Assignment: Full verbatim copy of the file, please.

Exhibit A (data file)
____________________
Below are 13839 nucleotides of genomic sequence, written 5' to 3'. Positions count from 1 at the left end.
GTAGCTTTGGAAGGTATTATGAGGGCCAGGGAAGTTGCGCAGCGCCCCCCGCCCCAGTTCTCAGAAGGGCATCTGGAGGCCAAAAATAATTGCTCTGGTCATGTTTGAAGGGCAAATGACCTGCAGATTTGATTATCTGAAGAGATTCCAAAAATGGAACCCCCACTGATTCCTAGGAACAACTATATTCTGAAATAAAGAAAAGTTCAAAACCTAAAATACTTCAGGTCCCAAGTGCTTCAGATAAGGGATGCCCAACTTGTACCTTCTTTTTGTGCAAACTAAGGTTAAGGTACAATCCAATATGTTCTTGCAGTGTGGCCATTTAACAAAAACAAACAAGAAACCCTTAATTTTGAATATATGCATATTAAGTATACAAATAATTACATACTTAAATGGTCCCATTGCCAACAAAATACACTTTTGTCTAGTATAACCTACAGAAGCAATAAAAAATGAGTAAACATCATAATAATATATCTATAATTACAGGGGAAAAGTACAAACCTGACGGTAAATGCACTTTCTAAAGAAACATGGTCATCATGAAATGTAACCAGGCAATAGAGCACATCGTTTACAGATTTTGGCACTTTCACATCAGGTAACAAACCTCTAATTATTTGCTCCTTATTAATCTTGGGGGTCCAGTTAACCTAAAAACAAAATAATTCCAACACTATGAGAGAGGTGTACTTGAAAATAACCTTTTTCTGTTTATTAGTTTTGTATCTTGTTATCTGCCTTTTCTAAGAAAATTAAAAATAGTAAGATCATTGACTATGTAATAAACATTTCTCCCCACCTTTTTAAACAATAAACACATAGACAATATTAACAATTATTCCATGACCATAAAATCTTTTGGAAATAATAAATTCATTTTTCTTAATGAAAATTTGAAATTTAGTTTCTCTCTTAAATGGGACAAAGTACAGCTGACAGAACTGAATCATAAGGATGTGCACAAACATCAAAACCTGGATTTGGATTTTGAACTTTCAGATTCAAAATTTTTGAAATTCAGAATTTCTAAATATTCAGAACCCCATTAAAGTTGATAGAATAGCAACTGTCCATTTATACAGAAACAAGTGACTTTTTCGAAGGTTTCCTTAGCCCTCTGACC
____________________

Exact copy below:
Below are 13839 nucleotides of genomic sequence, written 5' to 3'. Positions count from 1 at the left end.
GTAGCTTTGGAAGGTATTATGAGGGCCAGGGAAGTTGCGCAGCGCCCCCCGCCCCAGTTCTCAGAAGGGCATCTGGAGGCCAAAAATAATTGCTCTGGTCATGTTTGAAGGGCAAATGACCTGCAGATTTGATTATCTGAAGAGATTCCAAAAATGGAACCCCCACTGATTCCTAGGAACAACTATATTCTGAAATAAAGAAAAGTTCAAAACCTAAAATACTTCAGGTCCCAAGTGCTTCAGATAAGGGATGCCCAACTTGTACCTTCTTTTTGTGCAAACTAAGGTTAAGGTACAATCCAATATGTTCTTGCAGTGTGGCCATTTAACAAAAACAAACAAGAAACCCTTAATTTTGAATATATGCATATTAAGTATACAAATAATTACATACTTAAATGGTCCCATTGCCAACAAAATACACTTTTGTCTAGTATAACCTACAGAAGCAATAAAAAATGAGTAAACATCATAATAATATATCTATAATTACAGGGGAAAAGTACAAACCTGACGGTAAATGCACTTTCTAAAGAAACATGGTCATCATGAAATGTAACCAGGCAATAGAGCACATCGTTTACAGATTTTGGCACTTTCACATCAGGTAACAAACCTCTAATTATTTGCTCCTTATTAATCTTGGGGGTCCAGTTAACCTAAAAACAAAATAATTCCAACACTATGAGAGAGGTGTACTTGAAAATAACCTTTTTCTGTTTATTAGTTTTGTATCTTGTTATCTGCCTTTTCTAAGAAAATTAAAAATAGTAAGATCATTGACTATGTAATAAACATTTCTCCCCACCTTTTTAAACAATAAACACATAGACAATATTAACAATTATTCCATGACCATAAAATCTTTTGGAAATAATAAATTCATTTTTCTTAATGAAAATTTGAAATTTAGTTTCTCTCTTAAATGGGACAAAGTACAGCTGACAGAACTGAATCATAAGGATGTGCACAAACATCAAAACCTGGATTTGGATTTTGAACTTTCAGATTCAAAATTTTTGAAATTCAGAATTTCTAAATATTCAGAACCCCATTAAAGTTGATAGAATAGCAACTGTCCATTTATACAGAAACAAGTGACTTTTTCGAAGGTTTCCTTAGCCCTCTGACC